Many people have contracted COVID at least three times, yet around 3 in 20 Brits have never caught it at all. A leading testing expert reveals whether vaccines, lifestyle or blood group are the key to their escape.
As the U.K. prepares to be the first country to launch a top-up COVID jab which includes the omicron variant, why is it that some people have suffered several bouts, while others have never caught the virus? Around 15% or more Brits are thought to have entirely escaped the disease.
The leading testing expert, Dr. Quinton Fivelman Ph.D., Chief Scientific Officer at London Medical Laboratory, says that “there is a fast-growing number of people who have had COVID three times or more, including myself. Even if they have only suffered a relatively mild case, it’s still unpleasant, often causing temperatures, headaches, aches and pains and other symptoms.”
“All those people who are fed-up with having caught the virus several times will welcome the fact the U.K. is the first country to approve a vaccine covering both the original coronavirus strains and the newer omicron variants. It’s likely that a top-up jab which produces antibodies against omicron will reduce the number of people catching—or re-catching—the disease, as well as reducing the severity of symptoms for those who do fall ill.”
“The new omicron jab has come none-too-soon, so many people are now suffering repeated COVID infections. That’s because the new omicron BA.4 and BA.5 sub-variants do not produce as high an immune response as the previous strains, so re-infection is more likely to occur. Higher levels of antibodies are important to neutralize the virus, stopping infection and limiting people transmitting the virus to others.”
“However, as well as successful vaccines, there could be two further reasons why some people have escaped every form of COVID so far. Lifestyle is thought to play an important part in reducing our chance of catching the virus, while, somewhat unexpectedly, what blood type we are also looks to be playing a part.”
“In terms of lifestyle, obviously those people who are cautious about visiting crowded areas, continue to wear masks on public transport and limit indoor socializing are less likely to catch the virus at all, or at least reduce the frequency with which they catch it.”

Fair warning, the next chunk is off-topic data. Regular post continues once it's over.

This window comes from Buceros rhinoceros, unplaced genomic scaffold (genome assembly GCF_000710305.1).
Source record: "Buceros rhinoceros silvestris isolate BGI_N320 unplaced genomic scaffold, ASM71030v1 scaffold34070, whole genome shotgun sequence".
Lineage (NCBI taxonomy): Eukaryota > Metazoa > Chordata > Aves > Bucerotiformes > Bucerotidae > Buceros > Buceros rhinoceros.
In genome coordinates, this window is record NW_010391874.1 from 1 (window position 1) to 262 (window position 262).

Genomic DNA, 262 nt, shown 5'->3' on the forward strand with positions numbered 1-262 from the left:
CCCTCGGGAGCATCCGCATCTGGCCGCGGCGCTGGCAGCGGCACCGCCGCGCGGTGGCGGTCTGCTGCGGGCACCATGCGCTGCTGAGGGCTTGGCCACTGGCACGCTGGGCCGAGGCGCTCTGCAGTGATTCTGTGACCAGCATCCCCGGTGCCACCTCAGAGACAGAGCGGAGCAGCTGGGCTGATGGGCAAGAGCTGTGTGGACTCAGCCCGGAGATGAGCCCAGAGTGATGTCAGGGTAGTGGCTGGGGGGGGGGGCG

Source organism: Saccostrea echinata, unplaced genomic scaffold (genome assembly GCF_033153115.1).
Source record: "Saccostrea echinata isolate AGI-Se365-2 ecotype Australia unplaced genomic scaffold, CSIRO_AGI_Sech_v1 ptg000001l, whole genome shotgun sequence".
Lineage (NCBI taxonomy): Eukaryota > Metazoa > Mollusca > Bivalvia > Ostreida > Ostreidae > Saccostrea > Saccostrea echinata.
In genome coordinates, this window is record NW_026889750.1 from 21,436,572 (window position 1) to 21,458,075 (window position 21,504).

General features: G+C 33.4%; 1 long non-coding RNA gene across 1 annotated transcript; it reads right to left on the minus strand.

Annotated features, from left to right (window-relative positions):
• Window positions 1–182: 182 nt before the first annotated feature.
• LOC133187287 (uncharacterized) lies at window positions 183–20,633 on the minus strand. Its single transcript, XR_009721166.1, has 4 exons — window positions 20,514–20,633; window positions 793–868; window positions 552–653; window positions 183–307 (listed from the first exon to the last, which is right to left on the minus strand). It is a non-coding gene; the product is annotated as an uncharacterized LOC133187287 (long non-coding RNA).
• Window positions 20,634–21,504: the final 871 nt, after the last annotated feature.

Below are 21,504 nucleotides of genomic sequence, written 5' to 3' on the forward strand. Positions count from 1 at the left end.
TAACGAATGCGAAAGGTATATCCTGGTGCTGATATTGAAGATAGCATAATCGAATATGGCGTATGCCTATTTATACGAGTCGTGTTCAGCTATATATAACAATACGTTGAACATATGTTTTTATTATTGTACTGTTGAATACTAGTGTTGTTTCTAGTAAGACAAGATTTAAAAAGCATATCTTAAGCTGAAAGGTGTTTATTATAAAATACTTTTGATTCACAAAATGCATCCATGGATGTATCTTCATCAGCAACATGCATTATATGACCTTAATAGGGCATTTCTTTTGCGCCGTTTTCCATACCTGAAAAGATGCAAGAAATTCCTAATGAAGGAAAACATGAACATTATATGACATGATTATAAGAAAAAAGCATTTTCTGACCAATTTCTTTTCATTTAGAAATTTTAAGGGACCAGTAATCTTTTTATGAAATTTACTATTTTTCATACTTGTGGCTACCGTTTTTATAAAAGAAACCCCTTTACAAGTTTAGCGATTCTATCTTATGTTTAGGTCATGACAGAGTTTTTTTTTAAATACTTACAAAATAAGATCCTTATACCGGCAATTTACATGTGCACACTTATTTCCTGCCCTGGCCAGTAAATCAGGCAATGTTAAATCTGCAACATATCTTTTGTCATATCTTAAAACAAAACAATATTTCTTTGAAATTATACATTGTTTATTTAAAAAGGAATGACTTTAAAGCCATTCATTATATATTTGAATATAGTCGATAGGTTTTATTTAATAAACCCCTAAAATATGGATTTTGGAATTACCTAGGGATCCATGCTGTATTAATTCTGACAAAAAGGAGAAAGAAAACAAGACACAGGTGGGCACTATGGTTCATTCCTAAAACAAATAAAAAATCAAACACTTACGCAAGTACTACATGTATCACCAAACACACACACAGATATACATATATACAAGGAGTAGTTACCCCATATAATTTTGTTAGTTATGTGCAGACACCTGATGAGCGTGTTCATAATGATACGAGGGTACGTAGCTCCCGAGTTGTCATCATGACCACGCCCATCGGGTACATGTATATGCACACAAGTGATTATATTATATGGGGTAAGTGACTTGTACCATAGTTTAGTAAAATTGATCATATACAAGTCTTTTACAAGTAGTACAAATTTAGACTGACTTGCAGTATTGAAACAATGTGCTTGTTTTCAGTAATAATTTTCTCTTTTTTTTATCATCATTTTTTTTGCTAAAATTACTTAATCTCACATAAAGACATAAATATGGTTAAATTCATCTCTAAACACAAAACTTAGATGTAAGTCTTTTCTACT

“Lifestyle is more than just exercising caution; however, our socio-economic status is a big factor. It can influence how well we can afford to eat, our ease of access to healthcare, the number of vitamins we take, etc. Age and health are also key factors. On the positive side, older people may be less likely to visit crowded clubs and festivals, limiting their potential exposure to the virus. On the other hand, if you’re older or have an underlying disease like cancer, diabetes, or heart disease, you’re more likely to develop a severe illness if you do catch it.”
“There is now strong evidence that another factor entirely beyond our control is also at play. There have now been too many studies to ignore which reveal that people have a lower chance of people of catching the virus, or developing a severe illness, if they have blood group O.”
“It was a 2020 study published in the New England Journal of Medicine that first caught headlines with its conclusion that blood group O is associated with a lower risk of acquiring COVID-19 than non-O blood groups (i.e. A, B, AB groups), whereas blood group A was associated with a higher risk. Newspaper coverage claimed people with blood type O were 35% less likely to be infected than other blood groups. Conversely, it was reported that people with blood type A had a 45% increased risk of being infected.”
“This result has been largely reinforced in an analysis [published in Seminars in Vascular Surgery] of the nine most recent COVID blood type studies. This study revealed eight out of the nine papers found an association between blood type and susceptibility to COVID infection. Again, people with blood group O showed the lowest instances of catching the virus or developing more serious symptoms or death. As with the earlier study, some of these papers also linked group A to increased susceptibility and severity.”
“Our blood group is determined by the genes we inherit from our parents and is based on which proteins are on the surface of our red blood cells. According to the NHS, blood group O is the most common blood group. Almost half of the U.K. population (48%) has blood group O. And 36% of the population has O+, the most common type.”
“It’s easy to discover your blood type by donating blood or taking a test such as London Medical Laboratory’s new Blood Group test which is available in over 50 clinics, pharmacies, and health stores across London and nationwide. It will tell you to which blood group you belong (A, B, AB or O) and whether you are RhD positive or RhD negative. Some studies have found being RhD negative can also mean greater COVID protection.”
“However, that doesn’t mean to say that, if you do know your blood group, you should relax entirely if you are group O or panic if you are A. By far the most important factor is the number of antibodies you carry, from inoculations and previous infections, together with your level of overall health and fitness.”
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